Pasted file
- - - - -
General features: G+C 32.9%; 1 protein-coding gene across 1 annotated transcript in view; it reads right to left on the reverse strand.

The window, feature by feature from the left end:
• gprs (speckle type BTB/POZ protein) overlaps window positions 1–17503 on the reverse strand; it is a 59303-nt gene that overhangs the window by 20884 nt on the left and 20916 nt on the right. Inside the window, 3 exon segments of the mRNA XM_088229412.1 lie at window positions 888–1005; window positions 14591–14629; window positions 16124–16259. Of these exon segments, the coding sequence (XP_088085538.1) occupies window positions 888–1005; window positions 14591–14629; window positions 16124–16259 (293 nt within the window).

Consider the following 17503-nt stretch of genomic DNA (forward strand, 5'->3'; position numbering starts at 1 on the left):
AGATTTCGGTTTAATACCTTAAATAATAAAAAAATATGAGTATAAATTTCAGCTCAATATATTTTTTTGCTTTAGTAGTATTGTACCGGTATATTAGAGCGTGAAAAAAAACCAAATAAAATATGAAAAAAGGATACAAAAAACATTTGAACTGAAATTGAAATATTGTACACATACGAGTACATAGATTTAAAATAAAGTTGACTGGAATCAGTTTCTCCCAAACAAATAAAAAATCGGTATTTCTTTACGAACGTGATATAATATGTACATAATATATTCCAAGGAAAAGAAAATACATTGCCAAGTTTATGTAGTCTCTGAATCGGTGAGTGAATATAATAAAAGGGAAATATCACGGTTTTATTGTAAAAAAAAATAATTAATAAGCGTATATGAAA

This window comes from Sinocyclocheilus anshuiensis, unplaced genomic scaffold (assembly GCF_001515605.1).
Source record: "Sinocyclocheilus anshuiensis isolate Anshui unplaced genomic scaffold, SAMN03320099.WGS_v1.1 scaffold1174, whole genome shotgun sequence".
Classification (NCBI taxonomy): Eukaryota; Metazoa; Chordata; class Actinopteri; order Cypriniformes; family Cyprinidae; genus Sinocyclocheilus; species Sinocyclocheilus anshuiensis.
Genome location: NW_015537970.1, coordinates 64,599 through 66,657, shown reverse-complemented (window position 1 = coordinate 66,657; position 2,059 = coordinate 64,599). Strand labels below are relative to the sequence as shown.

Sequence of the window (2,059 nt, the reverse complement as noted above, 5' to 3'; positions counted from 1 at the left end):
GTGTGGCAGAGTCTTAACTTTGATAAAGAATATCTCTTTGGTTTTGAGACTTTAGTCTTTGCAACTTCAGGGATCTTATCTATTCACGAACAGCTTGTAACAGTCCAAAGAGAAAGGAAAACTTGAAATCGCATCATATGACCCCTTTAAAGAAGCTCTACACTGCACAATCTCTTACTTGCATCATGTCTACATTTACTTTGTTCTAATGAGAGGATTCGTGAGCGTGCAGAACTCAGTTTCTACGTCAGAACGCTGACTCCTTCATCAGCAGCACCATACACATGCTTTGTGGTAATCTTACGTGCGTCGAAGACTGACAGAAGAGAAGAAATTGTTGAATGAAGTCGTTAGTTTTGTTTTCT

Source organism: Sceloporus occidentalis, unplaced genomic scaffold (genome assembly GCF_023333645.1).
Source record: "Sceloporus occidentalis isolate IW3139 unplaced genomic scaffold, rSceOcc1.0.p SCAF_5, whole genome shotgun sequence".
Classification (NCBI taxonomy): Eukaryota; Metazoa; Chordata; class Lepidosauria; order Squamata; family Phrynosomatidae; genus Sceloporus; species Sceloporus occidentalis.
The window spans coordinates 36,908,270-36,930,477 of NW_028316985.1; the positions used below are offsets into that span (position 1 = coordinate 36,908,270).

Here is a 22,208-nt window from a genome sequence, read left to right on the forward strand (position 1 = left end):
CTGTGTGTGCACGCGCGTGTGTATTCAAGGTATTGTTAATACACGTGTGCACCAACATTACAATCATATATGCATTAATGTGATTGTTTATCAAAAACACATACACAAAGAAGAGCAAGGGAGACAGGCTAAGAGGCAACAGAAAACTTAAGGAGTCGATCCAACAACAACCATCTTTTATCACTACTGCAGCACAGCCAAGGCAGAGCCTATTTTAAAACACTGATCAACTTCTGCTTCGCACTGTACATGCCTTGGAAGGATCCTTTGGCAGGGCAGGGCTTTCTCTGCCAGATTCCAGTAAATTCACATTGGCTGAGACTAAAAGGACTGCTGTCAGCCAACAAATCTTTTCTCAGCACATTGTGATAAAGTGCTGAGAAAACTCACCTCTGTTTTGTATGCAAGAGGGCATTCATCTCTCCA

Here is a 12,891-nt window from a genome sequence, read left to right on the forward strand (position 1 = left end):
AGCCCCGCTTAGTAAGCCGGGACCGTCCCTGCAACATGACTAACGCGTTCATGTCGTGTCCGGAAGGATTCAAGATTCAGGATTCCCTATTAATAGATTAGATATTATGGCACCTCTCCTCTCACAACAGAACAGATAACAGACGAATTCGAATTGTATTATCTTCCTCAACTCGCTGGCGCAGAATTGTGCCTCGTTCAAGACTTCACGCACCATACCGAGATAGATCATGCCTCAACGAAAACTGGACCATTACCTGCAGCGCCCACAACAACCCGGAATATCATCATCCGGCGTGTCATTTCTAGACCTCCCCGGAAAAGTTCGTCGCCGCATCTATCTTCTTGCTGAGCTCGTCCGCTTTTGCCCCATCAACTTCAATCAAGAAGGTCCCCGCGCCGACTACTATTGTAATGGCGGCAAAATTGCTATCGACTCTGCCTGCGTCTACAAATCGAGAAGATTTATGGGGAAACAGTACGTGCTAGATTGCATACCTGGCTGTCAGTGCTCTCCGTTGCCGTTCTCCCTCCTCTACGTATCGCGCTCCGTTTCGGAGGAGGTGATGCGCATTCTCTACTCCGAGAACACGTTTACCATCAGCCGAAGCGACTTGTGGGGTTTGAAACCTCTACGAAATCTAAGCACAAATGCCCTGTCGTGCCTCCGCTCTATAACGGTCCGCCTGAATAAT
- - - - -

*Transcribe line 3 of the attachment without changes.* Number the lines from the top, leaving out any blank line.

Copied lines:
• gprs (speckle type BTB/POZ protein) overlaps window positions 1–17503 on the reverse strand; it is a 59303-nt gene that overhangs the window by 20884 nt on the left and 20916 nt on the right. Inside the window, 3 exon segments of the mRNA XM_088229412.1 lie at window positions 888–1005; window positions 14591–14629; window positions 16124–16259. Of these exon segments, the coding sequence (XP_088085538.1) occupies window positions 888–1005; window positions 14591–14629; window positions 16124–16259 (293 nt within the window).